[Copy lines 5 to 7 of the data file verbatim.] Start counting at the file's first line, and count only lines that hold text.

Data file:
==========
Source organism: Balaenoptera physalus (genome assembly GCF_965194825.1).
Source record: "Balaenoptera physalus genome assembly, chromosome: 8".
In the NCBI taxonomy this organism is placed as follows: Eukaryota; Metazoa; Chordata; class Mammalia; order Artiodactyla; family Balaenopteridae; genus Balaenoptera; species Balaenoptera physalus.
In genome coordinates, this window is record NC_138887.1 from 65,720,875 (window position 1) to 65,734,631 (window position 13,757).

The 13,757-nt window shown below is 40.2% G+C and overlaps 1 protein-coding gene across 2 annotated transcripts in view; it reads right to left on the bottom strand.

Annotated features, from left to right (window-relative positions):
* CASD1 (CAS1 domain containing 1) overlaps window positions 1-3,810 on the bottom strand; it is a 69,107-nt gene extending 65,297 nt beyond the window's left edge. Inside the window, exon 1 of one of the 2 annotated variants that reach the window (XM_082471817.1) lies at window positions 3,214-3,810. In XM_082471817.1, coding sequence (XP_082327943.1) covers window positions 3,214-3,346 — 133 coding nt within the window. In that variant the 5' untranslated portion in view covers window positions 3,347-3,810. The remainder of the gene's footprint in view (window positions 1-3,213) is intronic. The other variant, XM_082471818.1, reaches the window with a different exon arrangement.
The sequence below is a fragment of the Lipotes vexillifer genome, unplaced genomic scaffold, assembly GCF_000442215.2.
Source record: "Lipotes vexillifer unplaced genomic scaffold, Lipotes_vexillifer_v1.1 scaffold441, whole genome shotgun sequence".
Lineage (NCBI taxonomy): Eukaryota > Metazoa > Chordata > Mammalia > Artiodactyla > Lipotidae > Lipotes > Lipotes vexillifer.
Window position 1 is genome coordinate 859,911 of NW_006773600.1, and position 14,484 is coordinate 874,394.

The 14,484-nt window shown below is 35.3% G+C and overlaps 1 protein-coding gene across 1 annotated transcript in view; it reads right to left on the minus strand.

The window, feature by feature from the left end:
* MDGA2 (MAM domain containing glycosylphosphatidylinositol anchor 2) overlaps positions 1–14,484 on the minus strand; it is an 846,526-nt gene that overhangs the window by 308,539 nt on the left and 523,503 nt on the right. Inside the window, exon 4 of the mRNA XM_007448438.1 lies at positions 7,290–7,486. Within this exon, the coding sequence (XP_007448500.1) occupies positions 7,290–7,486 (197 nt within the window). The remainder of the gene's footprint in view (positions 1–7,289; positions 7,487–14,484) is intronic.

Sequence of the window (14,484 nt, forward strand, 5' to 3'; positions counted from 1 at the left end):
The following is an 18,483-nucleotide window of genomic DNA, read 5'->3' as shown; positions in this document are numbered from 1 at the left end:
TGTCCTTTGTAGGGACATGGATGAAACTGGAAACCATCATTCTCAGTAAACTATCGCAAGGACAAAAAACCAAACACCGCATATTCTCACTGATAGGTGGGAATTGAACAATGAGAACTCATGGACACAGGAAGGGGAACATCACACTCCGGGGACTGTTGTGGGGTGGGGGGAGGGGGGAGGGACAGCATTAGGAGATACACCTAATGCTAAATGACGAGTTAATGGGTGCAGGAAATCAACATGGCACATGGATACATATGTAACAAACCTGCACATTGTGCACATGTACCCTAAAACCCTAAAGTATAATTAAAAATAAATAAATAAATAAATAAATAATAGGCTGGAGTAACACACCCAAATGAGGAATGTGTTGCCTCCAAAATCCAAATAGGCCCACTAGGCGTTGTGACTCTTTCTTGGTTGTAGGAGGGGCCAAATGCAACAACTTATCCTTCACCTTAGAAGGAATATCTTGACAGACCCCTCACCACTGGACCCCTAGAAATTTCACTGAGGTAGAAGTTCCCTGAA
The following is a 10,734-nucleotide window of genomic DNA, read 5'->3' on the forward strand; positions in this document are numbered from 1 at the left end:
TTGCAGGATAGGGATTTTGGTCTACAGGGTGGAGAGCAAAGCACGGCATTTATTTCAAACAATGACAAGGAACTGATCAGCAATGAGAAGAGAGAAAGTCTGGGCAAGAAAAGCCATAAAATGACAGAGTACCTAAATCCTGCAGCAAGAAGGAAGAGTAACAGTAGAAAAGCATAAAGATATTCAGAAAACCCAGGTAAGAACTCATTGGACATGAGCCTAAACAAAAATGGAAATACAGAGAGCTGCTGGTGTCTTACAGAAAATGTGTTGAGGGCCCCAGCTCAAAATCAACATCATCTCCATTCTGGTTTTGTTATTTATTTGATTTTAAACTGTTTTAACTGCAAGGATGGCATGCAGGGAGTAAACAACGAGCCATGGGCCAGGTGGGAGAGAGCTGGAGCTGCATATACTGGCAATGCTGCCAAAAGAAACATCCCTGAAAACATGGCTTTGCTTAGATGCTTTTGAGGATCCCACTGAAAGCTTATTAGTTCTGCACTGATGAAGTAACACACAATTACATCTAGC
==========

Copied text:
The 13,757-nt window shown below is 40.2% G+C and overlaps 1 protein-coding gene across 2 annotated transcripts in view; it reads right to left on the bottom strand.

Annotated features, from left to right (window-relative positions):
* CASD1 (CAS1 domain containing 1) overlaps window positions 1-3,810 on the bottom strand; it is a 69,107-nt gene extending 65,297 nt beyond the window's left edge. Inside the window, exon 1 of one of the 2 annotated variants that reach the window (XM_082471817.1) lies at window positions 3,214-3,810. In XM_082471817.1, coding sequence (XP_082327943.1) covers window positions 3,214-3,346 — 133 coding nt within the window. In that variant the 5' untranslated portion in view covers window positions 3,347-3,810. The remainder of the gene's footprint in view (window positions 1-3,213) is intronic. The other variant, XM_082471818.1, reaches the window with a different exon arrangement.